Police officials said they were happy with the decision, and indicated that this isn’t the first time Plaza Mexico has had suspensions or its hours rolled back.
“I would like to thank all of the members of the Licensing Commission for their continued commitment and dedication to the residents of Chelsea in imposing what they deemed to be fair and reasonable disciplinary sanctions based on the gravity of the infractions as sustained,” said Chief Brian Kyes. “We stand firmly committed to ensuring that any and all violations in any licensed establishment will be thoroughly documented, investigated and bought before the appropriate entity in order to ensure the continuing safety of our residents and other community members.”
Several Chelsea City Councillors, including Clifford Cunningham who represents the area and lives only seconds away from the bar, spoke for the closing of the establishment. Others who registered comments were Councillors Matt Frank and Councillor Dan Cortell.
“While it was not the result I had hoped for, I am grateful the Licensing Commission took action to punish Plaza Mexico’s management for their unacceptable lack of vigilance and unwillingness to cooperate with law enforcement,” Cunningham said after the decision. “As there were two other incidents that were not able to be discussed at this hearing, I strongly suspect this will not be the last time we see Plaza Mexico before the Licensing Commission to discuss disciplinary action.”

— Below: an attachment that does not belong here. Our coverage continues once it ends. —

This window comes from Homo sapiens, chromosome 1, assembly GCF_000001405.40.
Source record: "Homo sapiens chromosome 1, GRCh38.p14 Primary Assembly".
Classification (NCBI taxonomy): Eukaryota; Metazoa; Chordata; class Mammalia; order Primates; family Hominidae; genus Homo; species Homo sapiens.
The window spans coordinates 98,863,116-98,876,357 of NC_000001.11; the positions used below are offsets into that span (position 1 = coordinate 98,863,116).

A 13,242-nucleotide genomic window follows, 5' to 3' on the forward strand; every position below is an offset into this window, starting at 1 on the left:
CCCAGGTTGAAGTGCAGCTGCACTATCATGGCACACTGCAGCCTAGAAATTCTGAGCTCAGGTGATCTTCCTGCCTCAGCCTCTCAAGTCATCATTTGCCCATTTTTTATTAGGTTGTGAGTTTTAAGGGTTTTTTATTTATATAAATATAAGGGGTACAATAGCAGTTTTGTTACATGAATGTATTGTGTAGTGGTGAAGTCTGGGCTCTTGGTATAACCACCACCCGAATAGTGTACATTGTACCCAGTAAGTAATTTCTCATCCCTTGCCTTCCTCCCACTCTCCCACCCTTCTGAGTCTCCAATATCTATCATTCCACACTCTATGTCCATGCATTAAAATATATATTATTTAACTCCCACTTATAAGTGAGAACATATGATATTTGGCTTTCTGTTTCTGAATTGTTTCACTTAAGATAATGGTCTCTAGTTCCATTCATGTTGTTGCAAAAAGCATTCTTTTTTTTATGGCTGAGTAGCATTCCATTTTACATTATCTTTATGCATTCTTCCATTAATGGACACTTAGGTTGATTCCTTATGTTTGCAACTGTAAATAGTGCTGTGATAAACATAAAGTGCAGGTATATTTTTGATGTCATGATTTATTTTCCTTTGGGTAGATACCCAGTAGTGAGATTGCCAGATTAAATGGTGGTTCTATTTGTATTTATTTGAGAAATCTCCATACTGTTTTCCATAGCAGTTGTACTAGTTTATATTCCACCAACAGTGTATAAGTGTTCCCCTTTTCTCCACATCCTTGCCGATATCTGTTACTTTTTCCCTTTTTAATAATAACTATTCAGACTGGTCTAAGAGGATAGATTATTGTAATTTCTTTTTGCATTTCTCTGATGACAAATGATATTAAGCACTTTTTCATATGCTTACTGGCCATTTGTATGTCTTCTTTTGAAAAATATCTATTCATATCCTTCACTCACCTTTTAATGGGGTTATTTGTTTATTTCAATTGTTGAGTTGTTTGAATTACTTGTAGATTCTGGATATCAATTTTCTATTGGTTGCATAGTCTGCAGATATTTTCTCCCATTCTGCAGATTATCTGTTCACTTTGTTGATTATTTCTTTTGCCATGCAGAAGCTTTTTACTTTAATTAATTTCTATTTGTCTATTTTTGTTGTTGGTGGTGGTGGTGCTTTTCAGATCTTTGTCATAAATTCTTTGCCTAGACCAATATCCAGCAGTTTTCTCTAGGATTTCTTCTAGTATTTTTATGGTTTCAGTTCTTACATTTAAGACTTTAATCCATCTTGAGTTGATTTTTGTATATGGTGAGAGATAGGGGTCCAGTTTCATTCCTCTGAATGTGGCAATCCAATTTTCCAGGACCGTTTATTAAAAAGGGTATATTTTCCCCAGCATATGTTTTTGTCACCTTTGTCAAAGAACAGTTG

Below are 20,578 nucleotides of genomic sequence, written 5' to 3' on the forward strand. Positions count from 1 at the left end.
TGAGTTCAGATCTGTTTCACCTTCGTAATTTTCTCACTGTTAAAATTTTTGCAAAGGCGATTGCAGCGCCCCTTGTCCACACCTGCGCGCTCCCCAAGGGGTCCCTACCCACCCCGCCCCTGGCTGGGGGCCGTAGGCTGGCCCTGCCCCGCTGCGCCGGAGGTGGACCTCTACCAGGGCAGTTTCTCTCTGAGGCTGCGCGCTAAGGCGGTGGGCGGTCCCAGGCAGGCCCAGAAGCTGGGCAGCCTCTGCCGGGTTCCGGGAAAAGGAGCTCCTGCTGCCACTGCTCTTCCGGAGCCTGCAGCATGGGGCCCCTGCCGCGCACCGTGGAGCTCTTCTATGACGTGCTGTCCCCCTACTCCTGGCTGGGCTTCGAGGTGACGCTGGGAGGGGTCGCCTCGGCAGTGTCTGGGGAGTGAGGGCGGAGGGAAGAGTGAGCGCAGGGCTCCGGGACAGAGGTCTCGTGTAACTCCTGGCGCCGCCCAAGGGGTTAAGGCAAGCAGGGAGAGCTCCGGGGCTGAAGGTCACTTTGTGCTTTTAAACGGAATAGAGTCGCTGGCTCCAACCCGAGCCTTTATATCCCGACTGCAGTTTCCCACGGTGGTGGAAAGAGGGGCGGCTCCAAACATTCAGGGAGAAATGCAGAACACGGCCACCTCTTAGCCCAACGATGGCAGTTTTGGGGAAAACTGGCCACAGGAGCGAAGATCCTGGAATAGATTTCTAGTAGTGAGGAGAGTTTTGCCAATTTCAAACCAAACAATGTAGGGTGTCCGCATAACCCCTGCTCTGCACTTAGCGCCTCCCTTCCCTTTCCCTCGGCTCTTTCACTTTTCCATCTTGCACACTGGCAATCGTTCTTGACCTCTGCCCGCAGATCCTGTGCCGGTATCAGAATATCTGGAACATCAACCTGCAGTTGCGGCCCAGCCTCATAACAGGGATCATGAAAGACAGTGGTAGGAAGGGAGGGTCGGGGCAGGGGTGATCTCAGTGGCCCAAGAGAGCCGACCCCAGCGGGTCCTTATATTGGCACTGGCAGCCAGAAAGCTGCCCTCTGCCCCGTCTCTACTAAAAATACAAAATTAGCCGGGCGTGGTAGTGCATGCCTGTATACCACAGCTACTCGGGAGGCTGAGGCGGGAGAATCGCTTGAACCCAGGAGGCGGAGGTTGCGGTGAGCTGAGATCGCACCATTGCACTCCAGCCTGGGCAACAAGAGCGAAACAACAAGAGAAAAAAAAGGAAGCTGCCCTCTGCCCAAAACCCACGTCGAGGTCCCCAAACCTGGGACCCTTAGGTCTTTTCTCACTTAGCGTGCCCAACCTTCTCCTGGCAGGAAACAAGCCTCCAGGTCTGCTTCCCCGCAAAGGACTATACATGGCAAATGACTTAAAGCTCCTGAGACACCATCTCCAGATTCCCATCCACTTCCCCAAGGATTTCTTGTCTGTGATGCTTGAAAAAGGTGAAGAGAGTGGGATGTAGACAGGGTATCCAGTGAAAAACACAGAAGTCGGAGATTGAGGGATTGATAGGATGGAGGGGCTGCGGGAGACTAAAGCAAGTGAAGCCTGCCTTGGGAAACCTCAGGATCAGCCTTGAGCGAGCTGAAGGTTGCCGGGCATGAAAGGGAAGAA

The two incidents referred to by Cunningham happened earlier this year, with one being that of a juvenile stabbed inside the restaurant. Police contend that Plaza Mexico was uncooperative in informing them of the incident, delaying needed treatment of the victim. Those incidents were pulled out of the discussion early on, but could come back at a later date.
At Tuesday’s continued hearing, most of the night was dedicated to Attorney Sam Vitali questioning Chelsea Police officers, questioning witnesses of the two major events, and also allowing the public to speak.
Vitali questioned Capt. Keith Houghton about a central piece of his defense, which was why the department was only now bringing up events from 2013 and 2014 despite continued renewals of licenses.